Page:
New research shows postsurgical patients need fewer opioids than surgeons typically prescribe

A coctor writing a prescription
The appropriate number of opioid pills dispensed after discharge for postsurgical patients is much smaller than the number typically dispensed, according to a new study. (Getty/18percentgrey)

Most patients need little or no opioid pain medication after a postsurgical discharge, according to new research.

A study published in JAMA Network Open describes an ultrarestrictive approach to opioid prescriptions for postsurgical patients intended to curb the overall number of pills dispensed. Under the protocol, patients received no more than a three-day supply of opioid pain medication. In the case of ambulatory or minimally invasive surgeries, patients only received that limited prescription for opioids if they required more than five doses during the 24 hours before they got discharged.

At the same time, postoperative pain scores, complications and refill requests remained at similar levels before and after the protocol.

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Emese Zsiros, M.D.

Doctors have undertaken a variety of efforts recently to reduce the number of opioid pain medications they prescribe. Overprescribing opioid pain medications leads to more diversion of pills, making them easier for existing addicts to get their hands on. It also puts a certain portion of the population at risk for developing an opioid addiction, says Emese Zsiros, M.D., Ph.D., who works at the Roswell Park Comprehensive Cancer Center in Buffalo, New York, and served as lead author on the study.

RELATED: MGMA: 6 ways medical practices can combat opioid epidemic

Zsiros points to resistance among patients and surgeons as the main factors that have kept more restrictive prescribing practices at bay. She says surgeons don’t seem generally aware of the extent to which short-term opioid courses can convert patients to chronic users.

Inertia has been a bigger issue, however. Surgeons don’t want patients to complain, and teaching hospitals don’t offer any formalized training for surgical residents about safe prescribing practices.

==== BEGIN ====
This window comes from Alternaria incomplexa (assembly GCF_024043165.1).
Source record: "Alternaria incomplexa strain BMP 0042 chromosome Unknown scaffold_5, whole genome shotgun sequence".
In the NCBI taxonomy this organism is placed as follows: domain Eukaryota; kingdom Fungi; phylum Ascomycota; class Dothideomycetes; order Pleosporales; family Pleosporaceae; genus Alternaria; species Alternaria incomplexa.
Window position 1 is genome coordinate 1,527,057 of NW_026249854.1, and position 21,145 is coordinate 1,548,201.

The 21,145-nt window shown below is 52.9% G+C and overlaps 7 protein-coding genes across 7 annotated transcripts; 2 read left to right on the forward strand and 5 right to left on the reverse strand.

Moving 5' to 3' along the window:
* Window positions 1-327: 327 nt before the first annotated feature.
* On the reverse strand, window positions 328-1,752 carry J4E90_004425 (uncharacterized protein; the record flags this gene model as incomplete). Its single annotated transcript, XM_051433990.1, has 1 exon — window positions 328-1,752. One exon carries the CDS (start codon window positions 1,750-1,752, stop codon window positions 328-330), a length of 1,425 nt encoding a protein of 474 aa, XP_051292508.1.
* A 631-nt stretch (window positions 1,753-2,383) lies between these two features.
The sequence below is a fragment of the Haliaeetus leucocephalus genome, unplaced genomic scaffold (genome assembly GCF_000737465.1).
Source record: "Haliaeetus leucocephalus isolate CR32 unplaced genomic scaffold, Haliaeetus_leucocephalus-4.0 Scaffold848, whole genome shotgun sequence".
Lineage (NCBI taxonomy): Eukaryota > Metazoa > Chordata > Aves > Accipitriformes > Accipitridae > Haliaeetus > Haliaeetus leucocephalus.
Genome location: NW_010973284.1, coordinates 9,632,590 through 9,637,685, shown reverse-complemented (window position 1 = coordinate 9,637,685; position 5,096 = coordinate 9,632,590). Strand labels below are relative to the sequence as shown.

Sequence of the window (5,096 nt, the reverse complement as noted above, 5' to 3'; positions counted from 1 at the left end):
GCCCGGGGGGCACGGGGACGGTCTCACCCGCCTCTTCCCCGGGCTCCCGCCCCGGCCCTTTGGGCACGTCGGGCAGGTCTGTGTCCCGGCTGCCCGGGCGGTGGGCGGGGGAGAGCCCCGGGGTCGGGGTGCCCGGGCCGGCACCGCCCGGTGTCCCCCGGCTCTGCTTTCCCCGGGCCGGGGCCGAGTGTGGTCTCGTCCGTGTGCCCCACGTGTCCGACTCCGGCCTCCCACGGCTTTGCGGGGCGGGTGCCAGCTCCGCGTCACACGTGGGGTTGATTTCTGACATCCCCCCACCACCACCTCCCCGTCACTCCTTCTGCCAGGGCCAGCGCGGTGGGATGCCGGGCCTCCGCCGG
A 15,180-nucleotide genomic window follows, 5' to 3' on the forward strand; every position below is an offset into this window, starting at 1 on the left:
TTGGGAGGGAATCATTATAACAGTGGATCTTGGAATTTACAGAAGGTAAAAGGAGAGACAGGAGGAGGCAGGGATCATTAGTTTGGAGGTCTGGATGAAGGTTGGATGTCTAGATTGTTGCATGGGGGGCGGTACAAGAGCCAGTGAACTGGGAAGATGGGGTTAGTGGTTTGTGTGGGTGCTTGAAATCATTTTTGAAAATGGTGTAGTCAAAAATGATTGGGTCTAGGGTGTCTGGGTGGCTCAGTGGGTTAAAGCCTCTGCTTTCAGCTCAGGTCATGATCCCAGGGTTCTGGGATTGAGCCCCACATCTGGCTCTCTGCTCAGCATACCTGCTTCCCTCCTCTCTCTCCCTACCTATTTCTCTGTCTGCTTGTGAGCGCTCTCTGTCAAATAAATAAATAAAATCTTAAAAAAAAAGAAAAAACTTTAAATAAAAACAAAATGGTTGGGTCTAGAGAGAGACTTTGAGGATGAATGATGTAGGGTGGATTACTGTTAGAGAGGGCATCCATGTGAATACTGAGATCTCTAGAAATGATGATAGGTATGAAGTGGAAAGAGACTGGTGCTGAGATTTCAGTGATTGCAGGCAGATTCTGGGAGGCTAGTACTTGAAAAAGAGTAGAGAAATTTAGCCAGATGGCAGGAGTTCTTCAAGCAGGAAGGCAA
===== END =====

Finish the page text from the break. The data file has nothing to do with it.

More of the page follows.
“When I was a resident, my senior resident would tell me what to prescribe, and that was the prescription that I copied for the next four years: 30-40 opioid tablets for every C-section patient and vaginal delivery patient, because I was told that this is when patients don’t complain,” Zsiros told FierceHealthcare.

RELATED: Patients with chronic pain feel caught in an opioid-prescribing debate

To reduce patient resistance to the change, the protocol included brief patient education sessions to manage their expectations. Zsiros describes the sessions as fairly simple, letting patients know what medications they would get, and that most patients recover without issues on those medications.

“We also told them that feeling some pain after surgery is completely normal and acceptable, and our goal is to achieve optimal pain management so they can still be active but not have the side effects of taking the opioids,” she says.

Managing patient complaints brought even resistant doctors on board eventually as well. With no increase in patient complaints and stable pain scores, the practice became comfortable with the new protocol.

Despite the relatively small size of the study, Zsiros believes the results should be widely replicable.

“We have a particularly vulnerable patient population to begin with compared to many other surgical fields who operate on healthy patients and do elective cases,” she says. “If we could execute this protocol safely and prove that it was working in our patient population, I believe it’s equally applicable to the majority of the surgical field as well.”

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